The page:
Orofacial Pain Management

Orofacial Pain

Orofacial Pain (OFP) is the perceived pain in the face, jaw and oral cavity. OFP can extend or radiate into the throat, temples, behind the eyes, ears, back of head, neck and even the upper back. OFP is usually caused by localized disease or disorders of musculoskeletal and.or nervous systems which can refer pain to distant structures in the face/head/neck/upper back regions.

OFP creates a significant burden in terms of morbidity and health service utilization. OFP is estimated to affect up to 25% of the U.S. population on a daily basis with up 11% affected long-term.

Diagnosis and management of OFP has evolved over the past 50 years into a multidisciplinary specialty which overlaps dentistry oral medicine, Oromaxillofacial surgery orthodontics, otolaryngology, neurology, psychology/psychiatry/behavioral medicine, physical/rehab medicine/physiotherapy, pain medicine and sleep medicine.

The scope of Orofacial Pain specialists includes the diagnosis and management of, but not limited to:

  • Intraoral, Cranial and Systematic Disorders That Cause OFP
  • Complex Jaw and Cervical Muscle/Skeletal/Nervous System Pain and Dysfunction
  • Regional Neurovascular Pain Such As Headache Disorders That Include Orofacial Pain
  • Neuropathic Pain (Burning/Tingling/Shooting/Nerve Pain) In The Orofacial Area
  • OFP Related to Psychological/Psychiatric/Behavioral Disorders
  • Sleep Disorders Related to OFP
  • OFP Related to Systemic Disorders Such As Autoimmune, Rheumatoid Diseases, Cancer and AIDS
  • Orofacial Effects of Pain Syndromes Such As Complex Regional Pain Syndrome (CRPS)
  • Orofacial Movement Disorders Such As Dystonia, Dyskinesia and Nocturnal Bruxism/Jaw Clenching
  • Orofacial Aspects of Other Complex Multisystem Disorders Causing OFP and Dysfunction

Temporomandibular Disorders (TMD)

Temporomandibular Disorders (TMD) are a common subgroup of OFP and are often incorrectly referred to as "TMJ". TMJ is the commonly used abbreviation for the Temporomandibular Joint or jaw joint. The TMJ, like all joints in the body, can have numerous problems both intracapsular (inside) and extracapsular (outside) the joint. The nerves, blood vessels, connective tissue ligaments, capsule, collagenous disc, tendons, muscles and bones that form the TMJ complex, stabilize and hold the joint together, move the joint and stabilize the head when chewing occurs. These structures are subject to "wear-and-tear" and numerous medical disorders that affect all joints, leading to impairment and a variety of jaw/head/neck pain scenarios. A few of the common TMD scenarios include jaw pain/aching, ear pain/pressure/tinnitus, temple pain/headache (muscle tension and common migraine), retro-orbital (behind the eye) pain/headache, click/popping/locking/crepitus in the jaw joints, occlusal changes and tooth pain.

Temporomandibular Disorder Symptoms Include:

  • Headache
  • Earache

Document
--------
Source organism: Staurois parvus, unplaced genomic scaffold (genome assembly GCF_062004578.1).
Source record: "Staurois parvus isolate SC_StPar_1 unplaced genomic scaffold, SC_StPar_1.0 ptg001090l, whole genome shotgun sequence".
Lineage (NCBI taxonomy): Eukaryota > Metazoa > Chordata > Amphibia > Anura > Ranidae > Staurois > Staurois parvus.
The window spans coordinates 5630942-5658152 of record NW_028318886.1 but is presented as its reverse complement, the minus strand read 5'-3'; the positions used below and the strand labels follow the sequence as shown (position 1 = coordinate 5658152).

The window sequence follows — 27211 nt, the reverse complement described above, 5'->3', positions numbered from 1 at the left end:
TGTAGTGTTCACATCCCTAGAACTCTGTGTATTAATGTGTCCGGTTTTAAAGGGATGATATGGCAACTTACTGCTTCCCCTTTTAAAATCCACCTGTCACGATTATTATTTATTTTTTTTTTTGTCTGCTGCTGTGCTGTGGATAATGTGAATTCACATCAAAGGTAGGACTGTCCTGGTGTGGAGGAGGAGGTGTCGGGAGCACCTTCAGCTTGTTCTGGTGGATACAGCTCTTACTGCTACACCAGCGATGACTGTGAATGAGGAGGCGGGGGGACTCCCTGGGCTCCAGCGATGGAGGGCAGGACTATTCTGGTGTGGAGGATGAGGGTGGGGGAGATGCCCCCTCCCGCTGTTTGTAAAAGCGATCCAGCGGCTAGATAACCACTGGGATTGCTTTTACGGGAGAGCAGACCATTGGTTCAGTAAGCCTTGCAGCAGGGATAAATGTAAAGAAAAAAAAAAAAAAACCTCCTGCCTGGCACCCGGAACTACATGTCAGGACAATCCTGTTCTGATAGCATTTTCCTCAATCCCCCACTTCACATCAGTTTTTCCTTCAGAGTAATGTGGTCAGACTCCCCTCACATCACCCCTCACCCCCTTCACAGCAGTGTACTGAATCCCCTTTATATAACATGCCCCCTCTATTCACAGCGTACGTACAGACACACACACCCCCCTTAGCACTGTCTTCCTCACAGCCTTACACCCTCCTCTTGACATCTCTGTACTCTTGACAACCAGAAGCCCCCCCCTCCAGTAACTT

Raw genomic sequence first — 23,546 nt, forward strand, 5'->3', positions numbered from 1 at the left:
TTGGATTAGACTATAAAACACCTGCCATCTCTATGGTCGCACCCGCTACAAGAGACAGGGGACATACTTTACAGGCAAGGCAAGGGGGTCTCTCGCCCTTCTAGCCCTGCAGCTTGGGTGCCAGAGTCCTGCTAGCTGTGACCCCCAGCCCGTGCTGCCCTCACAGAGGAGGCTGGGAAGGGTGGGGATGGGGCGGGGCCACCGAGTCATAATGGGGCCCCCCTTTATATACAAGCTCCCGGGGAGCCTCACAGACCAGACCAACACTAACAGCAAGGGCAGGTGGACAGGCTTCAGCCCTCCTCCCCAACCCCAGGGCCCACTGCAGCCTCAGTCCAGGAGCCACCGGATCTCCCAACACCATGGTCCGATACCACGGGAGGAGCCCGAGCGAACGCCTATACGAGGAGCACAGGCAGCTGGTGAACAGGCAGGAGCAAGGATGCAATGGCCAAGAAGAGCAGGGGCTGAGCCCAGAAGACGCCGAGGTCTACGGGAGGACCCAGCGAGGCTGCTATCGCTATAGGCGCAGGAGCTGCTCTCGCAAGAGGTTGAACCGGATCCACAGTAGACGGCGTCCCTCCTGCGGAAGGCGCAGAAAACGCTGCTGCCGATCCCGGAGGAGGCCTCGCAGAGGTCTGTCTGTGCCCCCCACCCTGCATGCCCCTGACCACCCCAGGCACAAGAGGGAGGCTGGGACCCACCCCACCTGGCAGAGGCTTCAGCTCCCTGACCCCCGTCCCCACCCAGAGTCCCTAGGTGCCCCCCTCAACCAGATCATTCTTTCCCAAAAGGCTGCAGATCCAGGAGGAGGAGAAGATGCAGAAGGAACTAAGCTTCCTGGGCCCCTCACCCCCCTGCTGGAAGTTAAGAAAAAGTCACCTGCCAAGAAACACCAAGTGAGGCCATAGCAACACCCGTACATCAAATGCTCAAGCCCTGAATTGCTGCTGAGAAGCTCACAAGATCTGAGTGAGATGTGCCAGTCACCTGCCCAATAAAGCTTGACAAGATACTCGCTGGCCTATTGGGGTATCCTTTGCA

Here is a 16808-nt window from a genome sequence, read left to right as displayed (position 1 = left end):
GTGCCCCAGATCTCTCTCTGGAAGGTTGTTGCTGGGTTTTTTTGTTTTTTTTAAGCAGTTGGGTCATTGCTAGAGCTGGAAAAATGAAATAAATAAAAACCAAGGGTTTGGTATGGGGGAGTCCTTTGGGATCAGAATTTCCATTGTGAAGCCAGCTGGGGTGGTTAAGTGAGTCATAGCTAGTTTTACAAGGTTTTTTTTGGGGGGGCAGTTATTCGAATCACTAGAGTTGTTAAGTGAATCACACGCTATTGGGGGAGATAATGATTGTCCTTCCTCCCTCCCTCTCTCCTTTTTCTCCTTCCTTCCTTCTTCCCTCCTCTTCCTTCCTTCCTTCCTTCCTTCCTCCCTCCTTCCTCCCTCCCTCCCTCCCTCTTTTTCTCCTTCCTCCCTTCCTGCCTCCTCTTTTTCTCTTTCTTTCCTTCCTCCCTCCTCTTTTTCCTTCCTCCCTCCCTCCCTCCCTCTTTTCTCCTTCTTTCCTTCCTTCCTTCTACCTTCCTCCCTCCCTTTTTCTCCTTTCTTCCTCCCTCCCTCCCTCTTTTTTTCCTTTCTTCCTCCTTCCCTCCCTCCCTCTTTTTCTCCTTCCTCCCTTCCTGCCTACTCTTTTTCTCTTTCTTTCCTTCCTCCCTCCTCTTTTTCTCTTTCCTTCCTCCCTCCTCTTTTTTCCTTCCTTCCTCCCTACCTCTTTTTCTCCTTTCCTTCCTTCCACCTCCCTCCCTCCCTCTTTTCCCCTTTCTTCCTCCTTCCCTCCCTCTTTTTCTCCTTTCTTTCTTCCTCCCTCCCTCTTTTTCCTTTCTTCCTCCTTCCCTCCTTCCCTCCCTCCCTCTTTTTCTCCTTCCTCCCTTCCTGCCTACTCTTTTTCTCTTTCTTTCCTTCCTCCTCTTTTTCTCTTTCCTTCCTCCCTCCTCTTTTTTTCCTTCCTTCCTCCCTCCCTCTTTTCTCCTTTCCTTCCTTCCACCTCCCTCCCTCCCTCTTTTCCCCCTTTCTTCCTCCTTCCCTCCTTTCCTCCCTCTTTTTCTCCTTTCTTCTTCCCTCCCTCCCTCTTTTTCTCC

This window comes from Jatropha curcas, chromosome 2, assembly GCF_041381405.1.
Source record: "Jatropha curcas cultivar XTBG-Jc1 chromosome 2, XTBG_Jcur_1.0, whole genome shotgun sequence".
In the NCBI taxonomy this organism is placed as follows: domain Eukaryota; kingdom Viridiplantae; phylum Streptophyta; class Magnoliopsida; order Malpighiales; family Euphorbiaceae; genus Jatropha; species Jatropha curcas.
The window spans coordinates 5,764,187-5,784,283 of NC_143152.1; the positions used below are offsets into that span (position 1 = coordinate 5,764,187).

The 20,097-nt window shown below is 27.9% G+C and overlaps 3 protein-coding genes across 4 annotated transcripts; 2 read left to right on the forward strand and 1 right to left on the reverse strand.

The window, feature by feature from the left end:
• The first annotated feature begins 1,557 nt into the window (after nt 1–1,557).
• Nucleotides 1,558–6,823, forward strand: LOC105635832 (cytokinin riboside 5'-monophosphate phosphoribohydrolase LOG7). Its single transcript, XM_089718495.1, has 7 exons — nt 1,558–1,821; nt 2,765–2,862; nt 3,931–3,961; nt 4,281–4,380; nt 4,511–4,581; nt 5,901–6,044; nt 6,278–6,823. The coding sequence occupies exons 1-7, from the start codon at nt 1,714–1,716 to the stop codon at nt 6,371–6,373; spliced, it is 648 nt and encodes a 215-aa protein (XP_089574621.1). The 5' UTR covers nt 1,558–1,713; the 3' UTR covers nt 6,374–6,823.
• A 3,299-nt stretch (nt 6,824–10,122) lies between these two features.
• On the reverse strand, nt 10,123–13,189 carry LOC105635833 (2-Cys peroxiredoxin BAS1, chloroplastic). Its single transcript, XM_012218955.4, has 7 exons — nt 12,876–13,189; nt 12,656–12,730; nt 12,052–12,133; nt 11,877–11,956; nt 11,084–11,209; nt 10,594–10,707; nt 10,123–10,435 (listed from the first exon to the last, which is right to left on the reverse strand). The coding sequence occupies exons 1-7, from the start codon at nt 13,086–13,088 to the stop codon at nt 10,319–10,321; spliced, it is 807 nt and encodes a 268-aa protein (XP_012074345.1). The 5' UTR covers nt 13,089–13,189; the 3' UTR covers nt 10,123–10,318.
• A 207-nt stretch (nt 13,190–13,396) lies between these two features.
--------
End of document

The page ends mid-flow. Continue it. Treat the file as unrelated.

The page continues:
• Jaw Pain
  • TMJ Noise (Popping/Clicking)
  • Abnormal Jaw Opening

An estimated 75% of the U.S. population has experienced one of more signs or symptoms of TMD. Most TMD symptoms are temporary and fluctuate over time, requiring little to no professional intervention. An estimated 5-10% of the U.S. population will require treatment. Like most chronic pain disorders, TMD usually involves more than a single symptom and really has s single causative factor. It is common for TMD to not only cause localized pain in the jaw joints, which usually increases with jaw functions but can involve pain in several other structures of the head, neck and upper back.

There are two basic types of Temporomandibular Syndromes:

Myogenous TMD

  • Extracapsular (Outside the TMJ)
  • Effects The Muscles, Tendons and Ligaments of the TMJ
  • Most Common Type of TMD
  • Often Reversible

Arthrogenous TMD

  • Intracapsular (Inside the TMJ)
  • Effects The Bones, Fibrocartilage and Synovial Lining of the TMJ
  • Often Caused by Acute Trauma to the Jaw

Otalgia (Ear Pain)

Otalgia is ear pain, commonly referred to as an “ear ache”. Primary otalgia exists when the pain originates within the ear. Referred otalgia is pain that originates outside of the ear. When primary otalgia is present, an ear examination typically shows some abnormality of the outer or middle ear. When referred otalgia is present, the ear examination is typically normal. Otalgia may or may not be associated with balance disorders and a reduction in hearing.

Common sources of primary otalgia include otitis media (ear infection), mastoiditis, tumors, trauma, and infections of the outer ear or ear canal, and Eustachian tube dysfunction, which is the inability for the middle ear to pressurize properly. Tumors of the temporal bone, such as meningiomas, glomus jugulare and some types of lesions such as cholesteatoma, have been associated with otalgia, possibly because of nerve root compression or invasion.